Even the supposedly more progressive Opposition coalition and their supporters were no allies to me — Bangladeshis were again scapegoated for allowing the ruling party to regain power via ‘phantom voting‘, and calling out my peers on this behaviour led to me being told that I was too “emotional” and that there were “more important priorities” than not throwing entire races under the bus in the quest for political reform.
Yet in Bangladesh I felt similarly alienated and disconnected. Being born and raised outside Bangladesh meant having few opportunities to be immersed in and appreciate Bangladeshi culture. I can’t read Bengali and I speak like a five-year-old. My relatives consider me the “interesting” oddity. When one of my cousins married a French man she met living in England, I was placed in the ‘foreigner’ contingent with the French family and English friends who came to Dhaka for the reception. Dhaka, with the overwhelming chaos and noise and dust, is the only city that makes me consistently homesick.
Malaysian culture is what I’m most familiar with,from the food to the fluent command of Manglish.Bangladeshi culture is where I am meant to find affinity,with a large extended family centered in Dhaka and histories of culture being key to independence and national pride. Yet in both places I have to view everything through the filter of the Other: expected to assimilate, but never fully welcome.
As it is, my personal interests and beliefs — from my ambitions to fully pursue the arts, to my radical-leaning left wing political activism — were deviating from the norms of both Malaysia and Bangladesh. I was becoming too Westernised, too non-conformist, too queer.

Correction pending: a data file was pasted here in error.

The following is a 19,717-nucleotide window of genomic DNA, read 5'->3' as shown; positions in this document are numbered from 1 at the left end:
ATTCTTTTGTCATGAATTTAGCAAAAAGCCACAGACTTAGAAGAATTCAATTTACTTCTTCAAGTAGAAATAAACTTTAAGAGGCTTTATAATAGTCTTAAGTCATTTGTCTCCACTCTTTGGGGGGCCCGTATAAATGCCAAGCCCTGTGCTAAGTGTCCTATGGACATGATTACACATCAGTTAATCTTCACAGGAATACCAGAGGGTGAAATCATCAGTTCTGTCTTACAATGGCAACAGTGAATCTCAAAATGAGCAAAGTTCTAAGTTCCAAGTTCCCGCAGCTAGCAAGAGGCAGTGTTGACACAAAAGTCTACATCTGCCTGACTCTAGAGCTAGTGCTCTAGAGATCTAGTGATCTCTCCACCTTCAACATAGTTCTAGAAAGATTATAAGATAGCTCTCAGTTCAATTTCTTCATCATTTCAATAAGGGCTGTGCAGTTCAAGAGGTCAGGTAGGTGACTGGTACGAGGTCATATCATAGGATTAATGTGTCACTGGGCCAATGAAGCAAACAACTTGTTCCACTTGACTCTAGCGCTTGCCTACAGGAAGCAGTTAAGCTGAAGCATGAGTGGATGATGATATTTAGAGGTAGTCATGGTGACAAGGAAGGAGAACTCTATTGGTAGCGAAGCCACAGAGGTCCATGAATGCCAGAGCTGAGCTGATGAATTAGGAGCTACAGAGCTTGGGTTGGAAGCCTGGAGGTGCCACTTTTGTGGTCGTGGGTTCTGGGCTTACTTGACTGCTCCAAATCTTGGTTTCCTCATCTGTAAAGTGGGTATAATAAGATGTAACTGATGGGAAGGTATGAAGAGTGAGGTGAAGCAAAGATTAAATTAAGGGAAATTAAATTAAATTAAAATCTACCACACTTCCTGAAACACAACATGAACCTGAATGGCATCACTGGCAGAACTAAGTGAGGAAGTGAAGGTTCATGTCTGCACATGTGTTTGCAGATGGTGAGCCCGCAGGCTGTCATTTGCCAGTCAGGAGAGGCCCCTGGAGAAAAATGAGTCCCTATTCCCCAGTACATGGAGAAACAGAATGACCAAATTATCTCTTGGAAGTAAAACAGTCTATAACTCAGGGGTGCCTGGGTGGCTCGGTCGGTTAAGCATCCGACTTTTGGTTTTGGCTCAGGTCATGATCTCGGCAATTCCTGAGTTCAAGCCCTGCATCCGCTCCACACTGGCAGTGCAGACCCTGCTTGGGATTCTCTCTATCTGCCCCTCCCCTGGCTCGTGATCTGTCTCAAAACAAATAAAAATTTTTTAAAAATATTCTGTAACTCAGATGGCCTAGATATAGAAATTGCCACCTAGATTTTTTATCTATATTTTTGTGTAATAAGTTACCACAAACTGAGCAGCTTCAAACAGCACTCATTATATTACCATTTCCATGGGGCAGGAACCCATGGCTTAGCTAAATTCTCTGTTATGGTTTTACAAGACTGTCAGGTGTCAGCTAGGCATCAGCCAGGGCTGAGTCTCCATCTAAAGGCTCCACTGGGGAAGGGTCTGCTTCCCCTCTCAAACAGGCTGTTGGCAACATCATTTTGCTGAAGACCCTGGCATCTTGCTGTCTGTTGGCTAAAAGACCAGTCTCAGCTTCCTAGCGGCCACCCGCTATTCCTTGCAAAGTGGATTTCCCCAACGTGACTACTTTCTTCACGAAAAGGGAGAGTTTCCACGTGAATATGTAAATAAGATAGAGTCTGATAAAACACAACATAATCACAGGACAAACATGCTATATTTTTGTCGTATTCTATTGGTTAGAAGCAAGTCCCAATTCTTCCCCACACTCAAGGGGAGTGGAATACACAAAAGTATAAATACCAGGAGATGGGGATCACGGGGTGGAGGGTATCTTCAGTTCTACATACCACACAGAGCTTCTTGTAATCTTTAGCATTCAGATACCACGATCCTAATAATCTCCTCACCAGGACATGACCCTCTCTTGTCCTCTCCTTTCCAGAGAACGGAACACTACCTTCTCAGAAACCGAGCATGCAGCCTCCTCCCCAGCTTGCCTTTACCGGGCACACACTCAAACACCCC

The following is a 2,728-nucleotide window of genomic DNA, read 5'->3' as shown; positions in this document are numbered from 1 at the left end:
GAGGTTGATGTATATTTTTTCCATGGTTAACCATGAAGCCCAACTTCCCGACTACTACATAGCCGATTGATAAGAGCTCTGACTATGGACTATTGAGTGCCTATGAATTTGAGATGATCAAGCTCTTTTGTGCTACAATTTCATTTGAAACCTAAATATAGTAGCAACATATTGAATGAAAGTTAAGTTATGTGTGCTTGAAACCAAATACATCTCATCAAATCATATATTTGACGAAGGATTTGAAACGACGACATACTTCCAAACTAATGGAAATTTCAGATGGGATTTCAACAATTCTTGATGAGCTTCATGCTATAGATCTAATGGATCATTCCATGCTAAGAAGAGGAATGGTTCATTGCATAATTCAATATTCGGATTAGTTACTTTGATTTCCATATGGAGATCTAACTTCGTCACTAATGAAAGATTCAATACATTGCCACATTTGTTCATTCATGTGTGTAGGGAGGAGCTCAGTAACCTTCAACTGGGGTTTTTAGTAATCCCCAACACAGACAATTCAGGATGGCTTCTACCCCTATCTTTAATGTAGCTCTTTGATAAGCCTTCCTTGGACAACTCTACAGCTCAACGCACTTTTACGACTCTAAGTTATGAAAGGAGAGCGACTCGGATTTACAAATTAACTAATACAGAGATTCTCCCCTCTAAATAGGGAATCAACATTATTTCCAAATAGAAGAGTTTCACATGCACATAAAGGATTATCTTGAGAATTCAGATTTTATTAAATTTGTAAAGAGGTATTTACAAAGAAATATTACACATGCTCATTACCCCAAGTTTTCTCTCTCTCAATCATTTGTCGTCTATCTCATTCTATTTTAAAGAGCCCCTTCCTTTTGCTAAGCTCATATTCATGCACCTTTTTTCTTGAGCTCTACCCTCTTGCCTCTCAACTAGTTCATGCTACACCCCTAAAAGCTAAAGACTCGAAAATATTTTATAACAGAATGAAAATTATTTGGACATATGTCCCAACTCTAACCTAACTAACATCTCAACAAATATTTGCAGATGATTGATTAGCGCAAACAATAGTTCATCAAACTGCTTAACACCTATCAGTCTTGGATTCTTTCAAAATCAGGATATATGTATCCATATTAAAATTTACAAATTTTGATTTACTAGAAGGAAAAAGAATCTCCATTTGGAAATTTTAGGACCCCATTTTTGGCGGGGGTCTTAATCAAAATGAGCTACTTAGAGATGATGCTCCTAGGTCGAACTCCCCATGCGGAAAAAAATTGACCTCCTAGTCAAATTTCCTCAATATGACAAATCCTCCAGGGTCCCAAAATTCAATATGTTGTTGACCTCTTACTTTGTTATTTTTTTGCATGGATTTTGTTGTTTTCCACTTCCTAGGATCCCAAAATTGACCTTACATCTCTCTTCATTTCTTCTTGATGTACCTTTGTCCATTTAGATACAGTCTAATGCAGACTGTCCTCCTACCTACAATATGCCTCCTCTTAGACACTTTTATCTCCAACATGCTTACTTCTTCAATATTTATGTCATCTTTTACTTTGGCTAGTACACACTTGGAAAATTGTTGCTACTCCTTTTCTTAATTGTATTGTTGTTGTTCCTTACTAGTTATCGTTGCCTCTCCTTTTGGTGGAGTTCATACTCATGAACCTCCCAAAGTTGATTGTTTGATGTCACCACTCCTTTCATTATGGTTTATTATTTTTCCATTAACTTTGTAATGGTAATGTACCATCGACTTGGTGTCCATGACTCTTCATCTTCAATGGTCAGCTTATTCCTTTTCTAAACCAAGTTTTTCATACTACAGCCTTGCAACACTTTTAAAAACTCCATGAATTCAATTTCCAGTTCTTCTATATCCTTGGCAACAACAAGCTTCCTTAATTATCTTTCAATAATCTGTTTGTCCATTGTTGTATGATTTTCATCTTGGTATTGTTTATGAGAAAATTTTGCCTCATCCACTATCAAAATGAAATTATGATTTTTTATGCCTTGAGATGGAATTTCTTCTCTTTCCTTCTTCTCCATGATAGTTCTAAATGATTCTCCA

People talk about motherlands; I felt like I am someone born of a surrogate mother(land), who has estranged herself from her biological and surrogate mothers, and is now trawling the world looking for someone to adopt her.
So I left Malaysia,and sought to find home.
So much time and energy was spent dealing with racist backlash that I had no space to think about my gender and sexuality. My burgeoning feminism was more of a reaction against the gendered expectations of society: I didn’t want makeup or skirts or any sort of femininity markers whatsoever, and decried typical feminine pursuits such as fashion or sewing in a holier-than-thou matter.5
My knowledge of sex was perhaps slightly better than the average young Malaysian, given our abysmal lack of sex ed and the national attitude of studies being our only priority — over hobbies or relationships or life in general. However, paranoia over being the 0.000001% that gets STI-riddled babies despite using ALL THE PROTECTION and denial over being in love with one of my best friends meant that I identified largely as asexual: sex seemed like way too much of a messy hassle.